We asked about BigData analytics and the AI required to parse through it all and revert insights, and while IBM – proud parents of the Watson quantum computer – has approached the team to start working on it, Red Bull Racing is not yet ready to undertake the task. What this really means is that, while F1 is a paradigm of technological advancement towards speed, whatever we have seen so far has come out of people thinking long and hard. Just imagine what F1 will become once machines start giving engineers the technical insights no person could ever see through millions of lines of data…

“I’m further surprised to find a fully operational data centre at the race track, equipped with a bank of around 50 servers that monitor every aspect of the team’s weekend.”

This close to race time, there are several missing faces from the motorhome – team boss Christian Horner and chief technical officer Adrian Newey are constant blue/red blurs all weekend – but one figure we do get to converse with is Daniel Ricciardo himself. Well, for 2.5 minutes anyway, and even that was done through his helmet visor as he thrashes us sideways around the Bahrain International Circuit in an Aston Martin Vanquish S.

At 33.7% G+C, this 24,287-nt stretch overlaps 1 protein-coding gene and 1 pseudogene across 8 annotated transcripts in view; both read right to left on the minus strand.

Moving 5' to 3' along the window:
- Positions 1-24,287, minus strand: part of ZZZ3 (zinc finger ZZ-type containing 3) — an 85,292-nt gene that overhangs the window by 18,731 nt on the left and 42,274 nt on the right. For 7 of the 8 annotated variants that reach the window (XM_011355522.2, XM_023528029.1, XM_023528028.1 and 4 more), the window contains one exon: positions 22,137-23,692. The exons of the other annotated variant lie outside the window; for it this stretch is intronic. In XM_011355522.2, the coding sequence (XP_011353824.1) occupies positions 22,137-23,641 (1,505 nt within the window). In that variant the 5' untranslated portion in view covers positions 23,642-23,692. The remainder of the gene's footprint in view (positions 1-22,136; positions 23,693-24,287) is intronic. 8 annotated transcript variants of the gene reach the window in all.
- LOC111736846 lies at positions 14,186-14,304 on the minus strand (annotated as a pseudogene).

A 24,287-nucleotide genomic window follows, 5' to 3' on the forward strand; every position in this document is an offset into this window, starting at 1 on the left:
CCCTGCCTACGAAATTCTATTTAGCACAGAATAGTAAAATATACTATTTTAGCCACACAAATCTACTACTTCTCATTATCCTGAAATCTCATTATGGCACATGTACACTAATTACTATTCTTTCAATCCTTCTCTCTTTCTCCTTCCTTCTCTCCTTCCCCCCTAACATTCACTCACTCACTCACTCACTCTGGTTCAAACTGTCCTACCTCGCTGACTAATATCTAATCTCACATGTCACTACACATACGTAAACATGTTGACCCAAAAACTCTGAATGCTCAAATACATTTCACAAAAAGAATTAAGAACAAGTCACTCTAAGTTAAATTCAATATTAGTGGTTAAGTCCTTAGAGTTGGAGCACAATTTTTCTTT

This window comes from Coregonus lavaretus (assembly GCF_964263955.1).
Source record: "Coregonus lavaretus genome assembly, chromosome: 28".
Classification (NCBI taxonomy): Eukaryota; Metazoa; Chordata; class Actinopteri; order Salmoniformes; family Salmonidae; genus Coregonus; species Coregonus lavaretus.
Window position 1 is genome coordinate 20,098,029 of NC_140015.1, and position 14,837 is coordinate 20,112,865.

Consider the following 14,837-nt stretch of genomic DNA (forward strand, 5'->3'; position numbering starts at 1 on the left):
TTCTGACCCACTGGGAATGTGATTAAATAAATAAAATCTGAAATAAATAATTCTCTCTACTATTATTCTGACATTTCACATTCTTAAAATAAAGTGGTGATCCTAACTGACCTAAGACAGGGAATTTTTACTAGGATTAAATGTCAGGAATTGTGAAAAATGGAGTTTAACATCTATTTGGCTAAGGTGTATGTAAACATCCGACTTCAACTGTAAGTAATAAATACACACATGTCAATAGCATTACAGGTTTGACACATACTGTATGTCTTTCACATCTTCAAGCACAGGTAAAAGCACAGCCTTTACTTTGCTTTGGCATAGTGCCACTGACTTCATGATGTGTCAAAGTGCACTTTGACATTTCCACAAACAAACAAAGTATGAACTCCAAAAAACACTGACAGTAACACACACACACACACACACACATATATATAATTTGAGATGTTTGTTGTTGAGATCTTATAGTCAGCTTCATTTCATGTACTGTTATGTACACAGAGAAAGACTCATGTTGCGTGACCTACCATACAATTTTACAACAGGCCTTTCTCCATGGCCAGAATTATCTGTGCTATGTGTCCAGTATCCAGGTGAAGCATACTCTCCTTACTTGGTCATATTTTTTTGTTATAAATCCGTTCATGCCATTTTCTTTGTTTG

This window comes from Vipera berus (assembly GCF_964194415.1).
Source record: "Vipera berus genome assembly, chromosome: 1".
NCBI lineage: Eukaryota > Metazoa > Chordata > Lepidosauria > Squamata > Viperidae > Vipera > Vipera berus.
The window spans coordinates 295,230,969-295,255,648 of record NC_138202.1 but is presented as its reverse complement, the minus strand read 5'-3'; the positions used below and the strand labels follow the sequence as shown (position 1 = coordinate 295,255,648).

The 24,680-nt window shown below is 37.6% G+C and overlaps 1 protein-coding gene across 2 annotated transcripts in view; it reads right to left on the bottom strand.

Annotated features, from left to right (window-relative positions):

It’s an eye-opening experience for several reasons. Firstly, given the high-pitched screams from the tyres and the drivetrain on their respective limits, it’s clear that the ever-smiling Aussie is fantastically talented at what he does, even if he does right-foot brake (we thought such a thing anathema for a Grand Prix winner). Secondly, if its predecessor is anything to go by, Aston’s new Vantage will be a herculean thorn in Porsche’s side, something we will no doubt confirm when with a full report Aston gives us one for a long-term test…probably.